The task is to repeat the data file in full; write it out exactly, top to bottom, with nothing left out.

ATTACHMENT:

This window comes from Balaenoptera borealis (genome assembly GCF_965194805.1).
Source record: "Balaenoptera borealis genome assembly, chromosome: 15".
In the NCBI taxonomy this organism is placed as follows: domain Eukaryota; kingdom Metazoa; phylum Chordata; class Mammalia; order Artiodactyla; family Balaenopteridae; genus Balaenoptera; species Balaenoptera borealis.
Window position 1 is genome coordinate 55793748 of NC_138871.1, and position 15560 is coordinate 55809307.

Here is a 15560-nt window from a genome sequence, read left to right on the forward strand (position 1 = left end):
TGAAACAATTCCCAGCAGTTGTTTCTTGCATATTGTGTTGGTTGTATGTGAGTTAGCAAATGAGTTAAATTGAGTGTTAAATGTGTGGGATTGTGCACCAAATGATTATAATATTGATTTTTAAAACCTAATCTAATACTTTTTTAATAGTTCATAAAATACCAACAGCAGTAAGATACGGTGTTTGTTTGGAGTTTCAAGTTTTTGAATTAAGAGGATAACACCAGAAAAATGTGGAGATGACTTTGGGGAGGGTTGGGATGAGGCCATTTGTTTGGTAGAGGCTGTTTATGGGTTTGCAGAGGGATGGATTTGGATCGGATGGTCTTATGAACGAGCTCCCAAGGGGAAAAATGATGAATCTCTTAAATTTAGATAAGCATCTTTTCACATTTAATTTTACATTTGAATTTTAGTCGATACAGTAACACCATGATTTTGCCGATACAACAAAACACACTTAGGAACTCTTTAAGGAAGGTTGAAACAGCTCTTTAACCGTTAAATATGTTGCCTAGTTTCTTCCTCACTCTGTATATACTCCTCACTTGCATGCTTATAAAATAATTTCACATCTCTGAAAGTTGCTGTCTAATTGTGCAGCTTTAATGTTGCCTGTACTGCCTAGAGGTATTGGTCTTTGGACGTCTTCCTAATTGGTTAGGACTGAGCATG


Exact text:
This window comes from Balaenoptera borealis (genome assembly GCF_965194805.1).
Source record: "Balaenoptera borealis genome assembly, chromosome: 15".
In the NCBI taxonomy this organism is placed as follows: domain Eukaryota; kingdom Metazoa; phylum Chordata; class Mammalia; order Artiodactyla; family Balaenopteridae; genus Balaenoptera; species Balaenoptera borealis.
Window position 1 is genome coordinate 55793748 of NC_138871.1, and position 15560 is coordinate 55809307.

Here is a 15560-nt window from a genome sequence, read left to right on the forward strand (position 1 = left end):
TGAAACAATTCCCAGCAGTTGTTTCTTGCATATTGTGTTGGTTGTATGTGAGTTAGCAAATGAGTTAAATTGAGTGTTAAATGTGTGGGATTGTGCACCAAATGATTATAATATTGATTTTTAAAACCTAATCTAATACTTTTTTAATAGTTCATAAAATACCAACAGCAGTAAGATACGGTGTTTGTTTGGAGTTTCAAGTTTTTGAATTAAGAGGATAACACCAGAAAAATGTGGAGATGACTTTGGGGAGGGTTGGGATGAGGCCATTTGTTTGGTAGAGGCTGTTTATGGGTTTGCAGAGGGATGGATTTGGATCGGATGGTCTTATGAACGAGCTCCCAAGGGGAAAAATGATGAATCTCTTAAATTTAGATAAGCATCTTTTCACATTTAATTTTACATTTGAATTTTAGTCGATACAGTAACACCATGATTTTGCCGATACAACAAAACACACTTAGGAACTCTTTAAGGAAGGTTGAAACAGCTCTTTAACCGTTAAATATGTTGCCTAGTTTCTTCCTCACTCTGTATATACTCCTCACTTGCATGCTTATAAAATAATTTCACATCTCTGAAAGTTGCTGTCTAATTGTGCAGCTTTAATGTTGCCTGTACTGCCTAGAGGTATTGGTCTTTGGACGTCTTCCTAATTGGTTAGGACTGAGCATG